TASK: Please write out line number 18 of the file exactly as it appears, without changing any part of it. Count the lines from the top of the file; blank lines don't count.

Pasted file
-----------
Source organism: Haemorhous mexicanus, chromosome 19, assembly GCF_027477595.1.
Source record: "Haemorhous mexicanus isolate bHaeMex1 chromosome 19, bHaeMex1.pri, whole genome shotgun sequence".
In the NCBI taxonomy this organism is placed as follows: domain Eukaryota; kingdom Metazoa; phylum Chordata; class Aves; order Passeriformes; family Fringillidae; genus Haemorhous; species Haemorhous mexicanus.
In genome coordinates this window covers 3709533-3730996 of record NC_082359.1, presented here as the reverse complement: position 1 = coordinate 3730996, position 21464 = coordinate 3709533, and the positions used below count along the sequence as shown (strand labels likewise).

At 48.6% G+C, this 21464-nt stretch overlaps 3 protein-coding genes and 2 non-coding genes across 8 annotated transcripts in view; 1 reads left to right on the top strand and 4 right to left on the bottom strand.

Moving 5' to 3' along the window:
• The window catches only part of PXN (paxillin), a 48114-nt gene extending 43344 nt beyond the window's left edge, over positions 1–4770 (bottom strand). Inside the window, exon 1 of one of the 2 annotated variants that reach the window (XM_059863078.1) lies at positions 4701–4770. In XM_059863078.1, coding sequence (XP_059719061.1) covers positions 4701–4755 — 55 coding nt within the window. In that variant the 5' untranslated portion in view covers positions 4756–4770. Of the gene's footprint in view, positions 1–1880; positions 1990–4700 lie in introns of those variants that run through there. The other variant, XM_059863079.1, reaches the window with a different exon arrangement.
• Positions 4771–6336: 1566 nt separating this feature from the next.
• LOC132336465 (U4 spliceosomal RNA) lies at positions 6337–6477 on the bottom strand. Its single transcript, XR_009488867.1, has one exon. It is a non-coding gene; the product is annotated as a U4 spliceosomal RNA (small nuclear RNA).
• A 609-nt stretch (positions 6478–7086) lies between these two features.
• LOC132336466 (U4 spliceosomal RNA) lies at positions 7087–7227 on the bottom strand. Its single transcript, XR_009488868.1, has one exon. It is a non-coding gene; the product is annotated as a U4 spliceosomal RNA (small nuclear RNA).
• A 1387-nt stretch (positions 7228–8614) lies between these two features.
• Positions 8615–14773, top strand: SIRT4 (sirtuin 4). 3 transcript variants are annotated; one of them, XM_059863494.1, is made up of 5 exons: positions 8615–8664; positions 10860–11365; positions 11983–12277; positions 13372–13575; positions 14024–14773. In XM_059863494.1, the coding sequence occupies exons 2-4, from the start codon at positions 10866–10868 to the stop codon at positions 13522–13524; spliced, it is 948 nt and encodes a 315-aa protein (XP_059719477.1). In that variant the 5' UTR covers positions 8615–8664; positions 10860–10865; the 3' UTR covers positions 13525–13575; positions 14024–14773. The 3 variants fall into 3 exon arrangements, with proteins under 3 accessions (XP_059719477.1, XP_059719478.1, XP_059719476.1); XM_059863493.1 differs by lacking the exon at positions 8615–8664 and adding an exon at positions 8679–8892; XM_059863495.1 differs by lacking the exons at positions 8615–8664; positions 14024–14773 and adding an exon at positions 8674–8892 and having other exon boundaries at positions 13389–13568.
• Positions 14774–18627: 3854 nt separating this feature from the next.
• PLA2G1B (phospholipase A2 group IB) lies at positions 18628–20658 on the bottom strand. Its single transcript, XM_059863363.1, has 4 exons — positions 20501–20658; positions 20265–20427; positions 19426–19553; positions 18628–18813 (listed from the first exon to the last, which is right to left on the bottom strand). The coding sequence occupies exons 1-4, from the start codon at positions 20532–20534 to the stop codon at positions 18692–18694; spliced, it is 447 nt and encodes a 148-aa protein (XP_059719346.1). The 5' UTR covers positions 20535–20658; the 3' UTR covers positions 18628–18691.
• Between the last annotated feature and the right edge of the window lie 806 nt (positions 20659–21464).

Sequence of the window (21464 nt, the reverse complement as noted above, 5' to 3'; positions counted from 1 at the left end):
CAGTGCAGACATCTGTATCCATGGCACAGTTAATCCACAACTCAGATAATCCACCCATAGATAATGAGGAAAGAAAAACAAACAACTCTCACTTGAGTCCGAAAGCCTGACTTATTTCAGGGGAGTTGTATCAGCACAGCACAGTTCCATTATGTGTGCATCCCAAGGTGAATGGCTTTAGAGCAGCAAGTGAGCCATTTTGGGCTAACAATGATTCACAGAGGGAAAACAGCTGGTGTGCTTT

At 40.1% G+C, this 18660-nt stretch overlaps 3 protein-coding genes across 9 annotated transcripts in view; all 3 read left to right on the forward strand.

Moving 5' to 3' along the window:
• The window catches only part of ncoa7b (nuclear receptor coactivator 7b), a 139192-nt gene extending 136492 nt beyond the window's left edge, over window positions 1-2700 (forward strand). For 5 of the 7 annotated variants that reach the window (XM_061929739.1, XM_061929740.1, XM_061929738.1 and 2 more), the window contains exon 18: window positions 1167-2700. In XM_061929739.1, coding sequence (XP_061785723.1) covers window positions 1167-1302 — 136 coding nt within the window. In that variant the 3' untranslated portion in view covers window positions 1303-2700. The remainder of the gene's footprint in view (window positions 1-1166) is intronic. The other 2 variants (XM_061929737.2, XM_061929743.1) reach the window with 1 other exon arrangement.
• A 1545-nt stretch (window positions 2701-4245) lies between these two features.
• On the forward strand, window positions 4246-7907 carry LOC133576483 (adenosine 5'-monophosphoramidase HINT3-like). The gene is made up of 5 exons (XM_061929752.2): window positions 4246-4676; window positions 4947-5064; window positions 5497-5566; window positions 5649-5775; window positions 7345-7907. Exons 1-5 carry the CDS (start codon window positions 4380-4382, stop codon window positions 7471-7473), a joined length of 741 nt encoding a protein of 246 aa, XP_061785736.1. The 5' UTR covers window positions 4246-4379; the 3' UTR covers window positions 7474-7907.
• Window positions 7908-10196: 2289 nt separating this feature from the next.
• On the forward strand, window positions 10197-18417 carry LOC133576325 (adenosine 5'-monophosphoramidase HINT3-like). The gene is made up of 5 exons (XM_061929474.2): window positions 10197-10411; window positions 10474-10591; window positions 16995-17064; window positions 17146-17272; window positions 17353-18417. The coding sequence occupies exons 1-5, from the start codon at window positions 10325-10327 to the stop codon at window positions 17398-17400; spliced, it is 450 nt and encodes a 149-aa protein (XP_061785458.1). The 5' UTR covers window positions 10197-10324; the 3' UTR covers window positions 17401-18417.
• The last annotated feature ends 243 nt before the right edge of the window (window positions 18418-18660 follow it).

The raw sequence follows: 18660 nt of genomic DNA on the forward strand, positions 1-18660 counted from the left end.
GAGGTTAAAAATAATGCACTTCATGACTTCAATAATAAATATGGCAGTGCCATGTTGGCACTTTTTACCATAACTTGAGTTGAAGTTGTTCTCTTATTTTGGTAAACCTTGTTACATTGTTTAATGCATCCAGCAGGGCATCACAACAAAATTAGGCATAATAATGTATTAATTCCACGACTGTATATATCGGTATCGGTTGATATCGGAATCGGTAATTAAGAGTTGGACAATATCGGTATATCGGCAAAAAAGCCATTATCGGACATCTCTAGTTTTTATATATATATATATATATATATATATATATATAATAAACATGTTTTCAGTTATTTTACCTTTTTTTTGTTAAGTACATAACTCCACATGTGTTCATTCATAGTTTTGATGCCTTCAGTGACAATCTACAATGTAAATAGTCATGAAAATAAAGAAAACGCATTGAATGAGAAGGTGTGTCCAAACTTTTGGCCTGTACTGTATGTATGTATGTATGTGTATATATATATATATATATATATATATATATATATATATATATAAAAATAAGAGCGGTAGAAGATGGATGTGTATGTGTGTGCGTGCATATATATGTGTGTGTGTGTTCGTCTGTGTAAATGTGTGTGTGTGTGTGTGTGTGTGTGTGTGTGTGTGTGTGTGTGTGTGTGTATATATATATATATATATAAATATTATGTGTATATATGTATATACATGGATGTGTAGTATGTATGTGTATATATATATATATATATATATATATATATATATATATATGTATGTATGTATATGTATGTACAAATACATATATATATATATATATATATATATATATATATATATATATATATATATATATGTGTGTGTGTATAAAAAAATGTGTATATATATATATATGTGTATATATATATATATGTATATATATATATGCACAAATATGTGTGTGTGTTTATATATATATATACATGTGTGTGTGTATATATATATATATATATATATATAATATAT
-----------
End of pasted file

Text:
CAGTGCAGACATCTGTATCCATGGCACAGTTAATCCACAACTCAGATAATCCACCCATAGATAATGAGGAAAGAAAAACAAACAACTCTCACTTGAGTCCGAAAGCCTGACTTATTTCAGGGGAGTTGTATCAGCACAGCACAGTTCCATTATGTGTGCATCCCAAGGTGAATGGCTTTAGAGCAGCAAGTGAGCCATTTTGGGCTAACAATGATTCACAGAGGGAAAACAGCTGGTGTGCTTT